The seller of a $1 million house in Canada will accept bitcoins as payment for the four bedroom property, as use of the crypto-currency continues to spread.
A $1m Canadian home an be bought with bitcoins. (Matrix)
Located in the Red Deer Country area of Central Alberta, the owner states they are happy to accept bitcoin as a means of payment; the number of bitcoins needed to meet the $1m (£570,000) price will be based on the currency's value on the day an offer is made.
Although the property's listing claims it to be the first house sale to accept bitcoins, another Canadian property listed in March could also be bought using the decentralised digital currency - when this first property entered the market bitcoins were worth around £37 each - they are now trading for more than £700.
The original listing from March has now been removed online, and it is unknown if the property has been sold for bitcoin or not.
The Red Deer Country property would cost approximately 830 bitcoins based on the valuation at the time of publication, but the currency's value has proved to be incredibly volatile in recent months, soaring from less than £100 to more than £700, having previously lost three quarters of its value during a crash in April.
Until recently, bitcoin was known as the currency of choice for illegal online drug marketplace Silk Road, but after the site was closed down by the FBI and its alleged owner arrested, the currency's value has surged, along with its acceptance as a legitimate means of payment.
Canada is, it seems, one of the countries which has been quickest to embrace the crypto-currency with Vancouver being home to the world's first bitcoin ATM.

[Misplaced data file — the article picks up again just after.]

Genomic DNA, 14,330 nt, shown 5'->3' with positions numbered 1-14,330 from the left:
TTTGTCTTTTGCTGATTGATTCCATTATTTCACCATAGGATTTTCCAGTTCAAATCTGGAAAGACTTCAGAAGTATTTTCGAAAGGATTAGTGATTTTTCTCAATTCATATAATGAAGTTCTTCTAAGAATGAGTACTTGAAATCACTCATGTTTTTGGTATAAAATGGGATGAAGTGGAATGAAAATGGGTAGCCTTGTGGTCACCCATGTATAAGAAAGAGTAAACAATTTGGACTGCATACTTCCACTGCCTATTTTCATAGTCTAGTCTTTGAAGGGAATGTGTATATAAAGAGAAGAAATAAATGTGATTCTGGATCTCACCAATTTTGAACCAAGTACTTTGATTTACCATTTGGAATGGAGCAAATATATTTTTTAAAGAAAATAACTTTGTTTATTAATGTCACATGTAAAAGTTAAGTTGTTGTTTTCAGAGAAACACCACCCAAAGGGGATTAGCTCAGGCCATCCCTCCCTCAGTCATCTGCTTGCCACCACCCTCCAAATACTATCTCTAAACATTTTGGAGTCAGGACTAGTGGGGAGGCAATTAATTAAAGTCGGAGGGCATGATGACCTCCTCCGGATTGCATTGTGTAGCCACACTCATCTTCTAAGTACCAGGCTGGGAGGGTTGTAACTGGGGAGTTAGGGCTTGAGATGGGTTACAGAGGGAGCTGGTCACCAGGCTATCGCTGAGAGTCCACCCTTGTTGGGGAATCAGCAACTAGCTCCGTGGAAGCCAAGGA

Elsewhere, Sir Richard Branson recently announced his Virgin Galactic company will accept bitcoins as payment for suborbital space flights.
Being decentralised, bitcoin is not regulated by any country and should be treated with caution. Owners have fallen victim to a number of high-profile thefts in recent weeks, including a Chinese bitcoin exchange which mysteriously disappeared, taking £2.5m of users' coins with it.
An Australian man had more than £600,000 of bitcoins stolen from his online 'wallet' and because ownership of the currency is anonymous, tracking stolen coins is almost impossible - so much so, that he chose not to contact the police,
Who invented bitcoin?
Aside from the way bitcoins are 'mined' by computers solving complex mathematical equations - and the currency's anonymous nature - another mysterious aspect is where bitcoin came from.
The currency was first outlined in a white paper published in 2009 by the pseudonymous Satoshi Nakamoto, who this weeks is claimed to be Nick Szabo, a person with a long history in the development of decentralised currency, and a former law and economics professor at George Washington University.
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